Tuesday, 3 June 2014

Latvia I

After a difficult hour an a very bumpy dirt road I arrived in the first town in Latvia: Daugavpils. My guidebook said that here more than 90% of  the population is Russian and this statement was quickly confirmed when I visited the huge cemetery on the way into town. All the inscriptions on the tombstones were Russian plus the usual pictures of the deceased. My quest for water was   unsuccessful: there were several Wells, but the water was mucky.

First my blood sugar had to be restored to normal levels with a visit in the supermarket and a lunch on a bench in the pedestrian zone. Only eating and people watching I felt fit for sightseeing. First sight was the old fortress. Most impressive weren't the thick walls but the former soldier housing that are now more or less dilapited but still used as housing complexes. One complex is brand new renovated and houses the Rothko art museum because the painter was born in Daugavpils.

Military barracks in the old fortress
The other main attraction of town are churches of various denominations with the Russian Orthodox being the most interesting and colourful. There also is a church of the Old Believers and my guidebook wrote about strict dress codes there. Sure enough as soon as I had rolled into the courtyard an Orthodox nun appeared and started talking to me in Russian. I thought I was prepared for the occasion and put on my buff and long pants but the nun was still not happy: it had to be a skirt and no trousers. After more Russian talking from her and gesticulations from my side I was given a black wrap around skirt and allowed into the church - and no photography allowed of course.

The EV 11 now took me along the beautiful river Daugava on a not beautiful at all bumpy dirt road. I should have camped in this idyllic spot but pushed on - and end up camping in a mosquito infested swamp that had formerly served as a garbage dump.

Next day's highlight was the pilgrimage church of Aglonas - an unusual Catholic church in otherwise mostly Protestant Latvia. The newly renovated church is glowing white and situated in a huge complex that reminded me more of a Soviet parade square than a church yard but apparently it is necessary to accommodate the masses of pilgrims that come here on Aug 15. Now in May the only other visitors was another obnoxious school class.

A nice feature of Aglonas is the holy spring where I refilled my water bottles before shopping in the tiny local supermarket where I unfortunately met the school class again. Every kid had to buy some candy and check out took forever. But while enjoying lunch I discovered another Latvian nicety: free internet. The Latvian telecommunication company Lattelecom offers free wifi - you just have to watch 15 seconds of advertising and then you can log on for free.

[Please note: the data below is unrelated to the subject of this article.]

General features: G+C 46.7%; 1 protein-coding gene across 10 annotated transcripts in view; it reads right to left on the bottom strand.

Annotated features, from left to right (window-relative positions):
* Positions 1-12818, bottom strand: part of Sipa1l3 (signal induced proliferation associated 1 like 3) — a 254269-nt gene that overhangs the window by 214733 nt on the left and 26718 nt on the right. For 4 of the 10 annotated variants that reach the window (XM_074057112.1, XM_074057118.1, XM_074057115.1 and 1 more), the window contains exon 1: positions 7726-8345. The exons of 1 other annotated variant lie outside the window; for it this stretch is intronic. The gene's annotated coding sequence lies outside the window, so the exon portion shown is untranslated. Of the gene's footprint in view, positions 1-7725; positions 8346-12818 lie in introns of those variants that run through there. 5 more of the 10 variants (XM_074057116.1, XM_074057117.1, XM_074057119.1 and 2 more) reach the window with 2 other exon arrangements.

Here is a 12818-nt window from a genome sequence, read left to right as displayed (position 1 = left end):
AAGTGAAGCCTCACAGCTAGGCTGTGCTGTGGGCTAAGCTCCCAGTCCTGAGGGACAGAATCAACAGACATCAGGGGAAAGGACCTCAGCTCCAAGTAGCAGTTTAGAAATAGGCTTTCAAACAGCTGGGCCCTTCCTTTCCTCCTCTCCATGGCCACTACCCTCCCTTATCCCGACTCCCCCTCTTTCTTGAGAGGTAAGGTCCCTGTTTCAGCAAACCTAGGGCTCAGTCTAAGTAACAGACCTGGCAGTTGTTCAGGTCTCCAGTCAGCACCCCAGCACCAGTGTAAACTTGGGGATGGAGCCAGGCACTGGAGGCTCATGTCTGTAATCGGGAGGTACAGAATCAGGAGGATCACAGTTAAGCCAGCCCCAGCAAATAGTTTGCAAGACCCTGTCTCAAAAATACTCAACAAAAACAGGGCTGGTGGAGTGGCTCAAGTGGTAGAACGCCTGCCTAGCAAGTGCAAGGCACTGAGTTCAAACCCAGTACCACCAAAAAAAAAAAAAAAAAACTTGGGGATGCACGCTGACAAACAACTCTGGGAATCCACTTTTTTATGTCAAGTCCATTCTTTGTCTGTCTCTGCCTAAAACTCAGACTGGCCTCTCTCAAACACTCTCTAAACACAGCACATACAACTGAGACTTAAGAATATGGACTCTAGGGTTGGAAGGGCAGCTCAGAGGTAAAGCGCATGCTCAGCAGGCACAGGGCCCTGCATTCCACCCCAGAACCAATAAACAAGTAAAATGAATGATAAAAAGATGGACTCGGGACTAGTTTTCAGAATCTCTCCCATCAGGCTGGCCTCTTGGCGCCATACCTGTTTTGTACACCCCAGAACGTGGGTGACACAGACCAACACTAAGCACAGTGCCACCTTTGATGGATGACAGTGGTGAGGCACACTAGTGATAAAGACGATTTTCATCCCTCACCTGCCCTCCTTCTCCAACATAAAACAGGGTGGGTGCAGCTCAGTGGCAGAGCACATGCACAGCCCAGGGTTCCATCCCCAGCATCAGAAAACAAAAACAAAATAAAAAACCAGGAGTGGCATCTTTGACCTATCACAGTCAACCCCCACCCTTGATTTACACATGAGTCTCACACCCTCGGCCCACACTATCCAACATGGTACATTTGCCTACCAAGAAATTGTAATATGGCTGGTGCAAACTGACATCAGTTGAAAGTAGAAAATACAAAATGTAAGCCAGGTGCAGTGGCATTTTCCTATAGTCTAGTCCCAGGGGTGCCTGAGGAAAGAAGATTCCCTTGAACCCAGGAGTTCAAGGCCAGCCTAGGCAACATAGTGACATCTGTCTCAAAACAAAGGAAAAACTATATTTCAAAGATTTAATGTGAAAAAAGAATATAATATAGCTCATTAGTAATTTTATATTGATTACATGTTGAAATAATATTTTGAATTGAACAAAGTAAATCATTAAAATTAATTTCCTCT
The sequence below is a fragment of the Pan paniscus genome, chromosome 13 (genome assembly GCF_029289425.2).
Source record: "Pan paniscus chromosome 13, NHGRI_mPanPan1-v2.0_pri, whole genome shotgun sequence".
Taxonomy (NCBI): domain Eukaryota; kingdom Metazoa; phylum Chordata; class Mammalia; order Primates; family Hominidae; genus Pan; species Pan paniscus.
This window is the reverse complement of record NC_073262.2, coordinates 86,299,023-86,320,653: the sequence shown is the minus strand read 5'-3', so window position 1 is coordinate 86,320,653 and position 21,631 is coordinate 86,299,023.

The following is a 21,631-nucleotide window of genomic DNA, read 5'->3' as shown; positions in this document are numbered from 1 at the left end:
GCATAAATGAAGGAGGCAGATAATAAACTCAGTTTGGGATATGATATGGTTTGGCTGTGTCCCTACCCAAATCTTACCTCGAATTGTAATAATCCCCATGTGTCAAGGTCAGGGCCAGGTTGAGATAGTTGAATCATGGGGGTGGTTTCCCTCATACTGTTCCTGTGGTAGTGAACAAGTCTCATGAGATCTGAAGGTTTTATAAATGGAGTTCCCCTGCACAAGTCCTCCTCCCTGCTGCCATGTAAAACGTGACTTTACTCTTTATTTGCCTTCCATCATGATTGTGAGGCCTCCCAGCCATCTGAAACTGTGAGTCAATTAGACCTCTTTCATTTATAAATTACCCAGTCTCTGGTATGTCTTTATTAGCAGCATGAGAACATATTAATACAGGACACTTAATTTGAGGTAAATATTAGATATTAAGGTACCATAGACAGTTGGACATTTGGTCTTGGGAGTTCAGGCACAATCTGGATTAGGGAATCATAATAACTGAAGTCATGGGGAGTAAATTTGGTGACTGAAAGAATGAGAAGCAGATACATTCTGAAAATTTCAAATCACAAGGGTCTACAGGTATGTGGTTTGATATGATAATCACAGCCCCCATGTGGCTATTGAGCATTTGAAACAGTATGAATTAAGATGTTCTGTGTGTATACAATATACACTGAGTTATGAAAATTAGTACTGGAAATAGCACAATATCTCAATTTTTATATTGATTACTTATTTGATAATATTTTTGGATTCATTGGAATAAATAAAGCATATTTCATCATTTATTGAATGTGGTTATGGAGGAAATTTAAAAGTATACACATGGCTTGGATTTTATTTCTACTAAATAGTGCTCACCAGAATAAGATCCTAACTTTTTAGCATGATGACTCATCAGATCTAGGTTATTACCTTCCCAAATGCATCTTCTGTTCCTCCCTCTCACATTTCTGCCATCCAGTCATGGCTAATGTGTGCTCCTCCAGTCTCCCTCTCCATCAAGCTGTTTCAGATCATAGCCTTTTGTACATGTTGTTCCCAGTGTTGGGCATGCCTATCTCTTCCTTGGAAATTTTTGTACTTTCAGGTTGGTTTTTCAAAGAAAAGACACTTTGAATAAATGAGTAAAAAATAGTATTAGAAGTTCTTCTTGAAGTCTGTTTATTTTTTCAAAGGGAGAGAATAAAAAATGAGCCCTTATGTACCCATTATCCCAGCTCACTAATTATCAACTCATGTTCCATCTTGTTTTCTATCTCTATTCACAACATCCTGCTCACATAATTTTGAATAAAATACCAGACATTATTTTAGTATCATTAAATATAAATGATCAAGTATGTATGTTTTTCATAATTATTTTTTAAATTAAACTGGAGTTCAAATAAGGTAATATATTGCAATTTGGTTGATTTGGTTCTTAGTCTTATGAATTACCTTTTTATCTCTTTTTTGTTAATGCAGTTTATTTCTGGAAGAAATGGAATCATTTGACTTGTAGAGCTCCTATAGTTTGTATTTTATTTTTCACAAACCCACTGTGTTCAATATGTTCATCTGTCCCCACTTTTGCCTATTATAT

Rezekne in the cold
The entire week had been incredibly and unusually hot - and now all of a sudden the weather turned into the other extreme. The next day I was cycling in long trousers, socks and a jacket and was still cold. While having lunch in front of a supermarket in Rezekne I was shivering when a man came up to me. I had just bought a 5 litres bottle of water and he explained to me that here in Latvia you don't have to buy water - just ask at a farm for water from the well. I already knew this procedure from Lithuania but sometimes I just could not be bothered, especially considering the risk of getting bitten by a dog in the farm. But a nice conversation ensued: he had worked as a bus driver in Bimingham before returning with his family to Latvia - where he now earned 500 € per month as a bus driver. Considering that supermarket prices are as high in Latvia as they are in Germany I started to wonder how people survive here.

Lake Luban
I posed this question the next day when I had met a Latvian lady in a visitor centre at Lake Luban. She spoke brilliant English - and had worked in Britain as well. I learnt a lot from her. Apparently many young Latvians go to Ireland and Britain to work. Salaries and pensions in Latvia are still ridiculously low considering the high prices. You can only survive as a group and therefore three generations still live together. Living in the countryside helps as well because you can buy directly from the farmers. Still the Baltic States have an unexpected high suicide rate - and a huge alcohol and drug problem. Unfortunately I would encounter this alcohol problem several times later on my trip when totally drunk young men tried to talk to me. But on the more cheerful side Lake Luban was a nice sidetrip. The extensive wetlands were impressive and I even had a little swim despite the cold temperatures.

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